“In all of this excitement with Mary I never got your Christmas gift.” He added with a slight hesitation. Mom just snuggled into Dads’ shoulder “That’s okay babe. I’m a lucky girl. I have everything I will ever need or want. Just having a good, caring man like you is gift enough.” Mom added “I do have one question. What made you stop by her house in the first place?” Dad took a deep breath “Honestly, I can’t tell you why. I was just driving down the road and then all of a sudden this voice told me to stop the car and pay a visit to Mary. Maybe it was Norman sending me a message from the Grand Lodge above.” my dad said with a chuckle.
Over the next few weeks the members of the lodge inspected Mary’s little home and sadly the place was so disheveled, it could not be saved. The lodge, with Mary’s consent, arranged for her to have a room at the Grand lodge’s Masonic home. Mary thrived in her new environment. She gained weight from the nutritious food served to her and she developed a glow as she met new friends and lived the rest of her life in a safe, warm environment with plenty of love and happiness.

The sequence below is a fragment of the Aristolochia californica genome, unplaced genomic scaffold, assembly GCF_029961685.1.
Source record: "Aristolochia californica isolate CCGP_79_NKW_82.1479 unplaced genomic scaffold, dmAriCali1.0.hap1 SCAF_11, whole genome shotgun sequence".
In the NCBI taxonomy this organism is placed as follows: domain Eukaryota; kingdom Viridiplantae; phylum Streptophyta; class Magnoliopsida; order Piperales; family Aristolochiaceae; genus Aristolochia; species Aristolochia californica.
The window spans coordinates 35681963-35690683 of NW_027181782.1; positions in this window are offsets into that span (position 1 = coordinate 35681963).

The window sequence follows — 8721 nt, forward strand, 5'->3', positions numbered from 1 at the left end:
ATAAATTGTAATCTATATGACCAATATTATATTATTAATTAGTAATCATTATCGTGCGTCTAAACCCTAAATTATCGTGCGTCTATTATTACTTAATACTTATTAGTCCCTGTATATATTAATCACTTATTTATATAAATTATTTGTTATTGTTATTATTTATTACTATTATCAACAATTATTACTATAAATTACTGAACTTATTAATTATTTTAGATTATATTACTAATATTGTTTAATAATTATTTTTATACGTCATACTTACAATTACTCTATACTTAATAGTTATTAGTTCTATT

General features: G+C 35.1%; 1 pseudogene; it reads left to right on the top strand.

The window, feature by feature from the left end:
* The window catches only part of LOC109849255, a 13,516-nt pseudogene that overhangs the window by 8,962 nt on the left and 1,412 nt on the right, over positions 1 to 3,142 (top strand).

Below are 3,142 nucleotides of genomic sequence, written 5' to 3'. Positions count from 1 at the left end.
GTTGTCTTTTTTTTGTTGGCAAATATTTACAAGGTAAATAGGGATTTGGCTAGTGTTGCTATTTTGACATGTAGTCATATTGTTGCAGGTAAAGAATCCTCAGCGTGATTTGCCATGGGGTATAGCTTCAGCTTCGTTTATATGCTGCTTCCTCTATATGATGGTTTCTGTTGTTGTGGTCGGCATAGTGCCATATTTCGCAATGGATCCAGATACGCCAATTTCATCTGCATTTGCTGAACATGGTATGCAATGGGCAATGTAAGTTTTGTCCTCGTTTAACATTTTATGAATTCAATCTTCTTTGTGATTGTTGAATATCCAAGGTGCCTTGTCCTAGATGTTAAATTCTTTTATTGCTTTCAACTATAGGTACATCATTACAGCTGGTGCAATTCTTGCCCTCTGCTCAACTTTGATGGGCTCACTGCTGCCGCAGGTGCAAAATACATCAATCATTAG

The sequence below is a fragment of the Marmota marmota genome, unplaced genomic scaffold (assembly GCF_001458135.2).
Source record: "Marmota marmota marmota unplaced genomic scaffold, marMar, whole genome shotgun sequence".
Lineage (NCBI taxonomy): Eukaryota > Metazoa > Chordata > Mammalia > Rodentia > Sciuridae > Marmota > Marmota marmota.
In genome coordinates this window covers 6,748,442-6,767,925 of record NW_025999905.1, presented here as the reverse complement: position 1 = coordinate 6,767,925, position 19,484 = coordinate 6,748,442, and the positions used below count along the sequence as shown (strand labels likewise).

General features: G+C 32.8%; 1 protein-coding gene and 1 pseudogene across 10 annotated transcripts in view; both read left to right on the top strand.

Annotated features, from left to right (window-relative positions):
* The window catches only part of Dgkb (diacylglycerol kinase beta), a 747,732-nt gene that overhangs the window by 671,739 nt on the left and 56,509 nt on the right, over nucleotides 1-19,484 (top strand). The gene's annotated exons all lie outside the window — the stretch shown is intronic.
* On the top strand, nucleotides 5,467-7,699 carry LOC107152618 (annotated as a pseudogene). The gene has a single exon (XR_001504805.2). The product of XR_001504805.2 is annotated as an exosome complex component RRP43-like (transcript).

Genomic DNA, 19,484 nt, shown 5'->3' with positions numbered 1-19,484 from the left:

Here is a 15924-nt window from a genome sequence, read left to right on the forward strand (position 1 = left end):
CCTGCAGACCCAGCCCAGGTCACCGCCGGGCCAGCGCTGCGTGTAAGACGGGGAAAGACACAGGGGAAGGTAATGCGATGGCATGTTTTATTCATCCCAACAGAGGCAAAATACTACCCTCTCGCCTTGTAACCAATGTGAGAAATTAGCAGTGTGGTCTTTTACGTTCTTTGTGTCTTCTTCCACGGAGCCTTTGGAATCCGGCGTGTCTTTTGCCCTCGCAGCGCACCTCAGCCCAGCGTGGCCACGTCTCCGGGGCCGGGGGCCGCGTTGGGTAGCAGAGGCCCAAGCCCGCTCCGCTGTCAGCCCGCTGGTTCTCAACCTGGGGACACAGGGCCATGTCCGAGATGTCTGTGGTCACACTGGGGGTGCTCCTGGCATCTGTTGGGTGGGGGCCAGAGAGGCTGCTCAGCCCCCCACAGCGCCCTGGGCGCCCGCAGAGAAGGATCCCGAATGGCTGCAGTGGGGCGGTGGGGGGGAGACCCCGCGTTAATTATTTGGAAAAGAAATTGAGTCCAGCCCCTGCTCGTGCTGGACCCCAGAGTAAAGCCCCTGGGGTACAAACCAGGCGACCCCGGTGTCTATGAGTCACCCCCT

Finding Mary living in such a disheveled condition acted as a wakeup call to Dad's little lodge. Dad used to the lodge’s next stated meeting as “The night the lodge quit making Masons and began to practice Freemasonry.”
Dad would always say, “There was a lot of apron gazing that night as the Brethren hung their heads in shame. Especially from the row of Past Masters who not only knew Mary’s husband but never thought to check on his widow, and all the other lodge widows for so many years. Needless to say, the Brethren worked hard and each took a solemn vow (Or reaffirmed their original Master Mason obligation) to care for each other’s widows and orphans.
“Johnny, were ready to start.” the Master of the lodge said to me as I heard the old tune “Solemn strikes the funeral chimes”. Standing here at my father’s coffin brought all those memories of that Christmas back to me from so long ago. I was told by the lodge I didn’t have to be a part of Dad's Masonic memorial service. I just felt like I should be there, following in his footsteps as a member of his lodge. Standing here holding Dad's apron and a sprig of evergreen reminded me of my new obligation to my own mother, as well as those other ladies. I just hope Dad is looking down and smiling at me, as the man that Freemasonry taught me to be